This is maybe the one that impressed me the most. When Naveed pitched the idea earlier this year about shooting some rare, but mostly stock, production cars we weren’t 100% sure how they would be received. As before, Speedhunters has a reputation for the wild, so presenting unmodified icons was pretty much new territory for us.
We were fortunate that these features were being covered by Naveed and his intense passion for cars from this era. His commitment to researching every interesting detail, regardless of how obscure it might seem, is likely what has attracted so many of you to read this story.
And then, there’s the car itself; a pristine example of arguably BMW’s ultimate E36, the M3 LTW. 102kg lighter than the standard M3, this homologated special has some interesting quirks. Not least how it came to be…
Small, retro Japanese car with more modern forced induction motor swap. Sounds familiar, right?
It’s a recipe that we’re all familiar with, but as we know, not all swaps are equal. The most interesting aspect of this particular car is that its owner, Eric Straw, restored and built it not once, but twice. The first time around was good, but having evolved his skills knowledge over the following, he decided to start again from scratch and take another swing at it.
The result is nothing short of stunning.
With Eric supplying some fantastic build photos, it really gives you a proper understanding of what went into this car’s third life. The 500hp capable SR22VET isn’t exactly a bad addition, either.
A white Datsun with a newer turbocharged Nissan engine? I will confess to enjoying how closely these two cars ended up in the overall rankings, despite the feeling of déjà vu. While Estonia might not be the first country that comes to mind for Japanese car builds, Andres Lell has gone a long way to change that perception.
While there are obvious similarities to the renowned FuguZ, the intent and purpose of each car are quite different. Where Sung Kang’s car is a hardcore, stripped, naturally aspirated, screaming canyon racer, Andres has taken a more refined approach by building his as a turbocharged cruiser and GT car. We’ll let you be the judge as to which you prefer.
We don’t purposely try to push Japan as the ultimate haven for car culture, it just happens to be that way. The fact that none of the builds from Japan on this list are based on Japanese cars only further emphasises this – the Japanese have lately taken to improving everyone else’s cars. That, or their own manufacturers are letting them down with exciting performance-orientated cars, but that might be a discussion for another day.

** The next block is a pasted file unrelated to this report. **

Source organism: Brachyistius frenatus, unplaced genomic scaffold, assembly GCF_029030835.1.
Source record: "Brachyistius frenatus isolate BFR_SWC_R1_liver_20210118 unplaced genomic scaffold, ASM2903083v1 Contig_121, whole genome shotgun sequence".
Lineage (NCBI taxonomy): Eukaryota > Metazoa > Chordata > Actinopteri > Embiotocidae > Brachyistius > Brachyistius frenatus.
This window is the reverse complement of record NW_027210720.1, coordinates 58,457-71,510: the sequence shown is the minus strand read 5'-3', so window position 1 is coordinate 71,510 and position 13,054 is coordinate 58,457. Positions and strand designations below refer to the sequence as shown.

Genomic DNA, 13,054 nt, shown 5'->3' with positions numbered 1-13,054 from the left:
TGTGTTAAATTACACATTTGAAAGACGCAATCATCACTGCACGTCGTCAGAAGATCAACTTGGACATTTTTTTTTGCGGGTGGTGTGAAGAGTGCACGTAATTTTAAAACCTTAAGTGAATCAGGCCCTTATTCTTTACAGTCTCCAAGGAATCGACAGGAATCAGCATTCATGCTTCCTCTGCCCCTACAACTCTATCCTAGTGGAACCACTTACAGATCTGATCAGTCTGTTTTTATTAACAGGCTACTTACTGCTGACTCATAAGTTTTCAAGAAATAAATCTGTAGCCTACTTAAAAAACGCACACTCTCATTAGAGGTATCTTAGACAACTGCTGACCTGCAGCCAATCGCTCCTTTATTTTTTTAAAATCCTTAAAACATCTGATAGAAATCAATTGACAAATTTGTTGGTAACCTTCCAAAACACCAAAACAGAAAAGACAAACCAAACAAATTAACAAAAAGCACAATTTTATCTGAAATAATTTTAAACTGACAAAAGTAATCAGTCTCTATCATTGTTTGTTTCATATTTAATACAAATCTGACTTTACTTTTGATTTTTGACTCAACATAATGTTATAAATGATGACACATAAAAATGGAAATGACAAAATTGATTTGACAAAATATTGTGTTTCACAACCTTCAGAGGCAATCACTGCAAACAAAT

Following on from Madlane’s Ferrari and a drifting Audi, we’ve reached the pinnacle with Japan’s finest offering on this list – M’s Machine Works Porsche Cayman.
Ryan eloquently describes this car as “head and shoulders above almost every modified Porsche on earth in terms of focus and execution. It’s like a factory Porsche skunkworks project, if the Porsche engineers were allowed to take a Cayman this far.”
There’s nothing I can really add to that.
From the moment this was first brought to us, we knew it was an absolute dead cert for our #1 Car Feature of the year. It could never have been in question.
This isn’t just a Ferrari F40, it’s a modified one with the most amazing history you could ever imagine. For all the examples stored away in collections around the world, never being driven, this is the car that’s trying to balance everything out.
Amir Rosenbaum took an incredible risk just to buy the car, regardless if it was a relative ‘steal’ at the time. After setting out to win and beat the Virginia City Hill Climb record (which he succeeded in doing in 2002, setting a record which still stands today), Amir then turned to flat-out land speed racing. Have you ever seen an F40 converted for salt flat racing? Well, you’re about to. You’re also about to read how Amir was relieved to blow an engine, so he wouldn’t have to go out for another run and knew that he “wasn’t going to die”.
This very car and owner is what every car owner on the planet should aspire to. If Amir Rosenbaum can break records in his F40, and continue to drive it and modify as he pleases to make himself happy, then nobody else on this planet has any excuse. Put your phone down, pick up your keys and go and drive.